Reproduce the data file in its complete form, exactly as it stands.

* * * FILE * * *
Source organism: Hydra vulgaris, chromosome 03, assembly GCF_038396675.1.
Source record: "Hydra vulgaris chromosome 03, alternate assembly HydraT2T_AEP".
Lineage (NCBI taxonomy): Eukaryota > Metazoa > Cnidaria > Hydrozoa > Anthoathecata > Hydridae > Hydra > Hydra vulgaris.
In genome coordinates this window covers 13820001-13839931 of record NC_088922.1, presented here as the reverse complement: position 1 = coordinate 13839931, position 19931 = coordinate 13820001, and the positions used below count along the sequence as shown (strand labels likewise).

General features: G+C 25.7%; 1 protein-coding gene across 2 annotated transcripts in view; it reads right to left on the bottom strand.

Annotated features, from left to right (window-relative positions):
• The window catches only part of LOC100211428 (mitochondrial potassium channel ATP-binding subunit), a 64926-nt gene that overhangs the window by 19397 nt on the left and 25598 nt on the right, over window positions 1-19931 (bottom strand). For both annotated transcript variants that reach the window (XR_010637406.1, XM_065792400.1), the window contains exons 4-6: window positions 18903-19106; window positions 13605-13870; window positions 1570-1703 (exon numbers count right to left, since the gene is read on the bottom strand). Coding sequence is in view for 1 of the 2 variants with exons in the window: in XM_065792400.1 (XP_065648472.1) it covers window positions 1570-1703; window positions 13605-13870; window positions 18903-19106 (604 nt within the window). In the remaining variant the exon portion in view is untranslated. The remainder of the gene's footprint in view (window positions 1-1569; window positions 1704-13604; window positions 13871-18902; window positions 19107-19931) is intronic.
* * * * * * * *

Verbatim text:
Source organism: Hydra vulgaris, chromosome 03, assembly GCF_038396675.1.
Source record: "Hydra vulgaris chromosome 03, alternate assembly HydraT2T_AEP".
Lineage (NCBI taxonomy): Eukaryota > Metazoa > Cnidaria > Hydrozoa > Anthoathecata > Hydridae > Hydra > Hydra vulgaris.
In genome coordinates this window covers 13820001-13839931 of record NC_088922.1, presented here as the reverse complement: position 1 = coordinate 13839931, position 19931 = coordinate 13820001, and the positions used below count along the sequence as shown (strand labels likewise).

General features: G+C 25.7%; 1 protein-coding gene across 2 annotated transcripts in view; it reads right to left on the bottom strand.

Annotated features, from left to right (window-relative positions):
• The window catches only part of LOC100211428 (mitochondrial potassium channel ATP-binding subunit), a 64926-nt gene that overhangs the window by 19397 nt on the left and 25598 nt on the right, over window positions 1-19931 (bottom strand). For both annotated transcript variants that reach the window (XR_010637406.1, XM_065792400.1), the window contains exons 4-6: window positions 18903-19106; window positions 13605-13870; window positions 1570-1703 (exon numbers count right to left, since the gene is read on the bottom strand). Coding sequence is in view for 1 of the 2 variants with exons in the window: in XM_065792400.1 (XP_065648472.1) it covers window positions 1570-1703; window positions 13605-13870; window positions 18903-19106 (604 nt within the window). In the remaining variant the exon portion in view is untranslated. The remainder of the gene's footprint in view (window positions 1-1569; window positions 1704-13604; window positions 13871-18902; window positions 19107-19931) is intronic.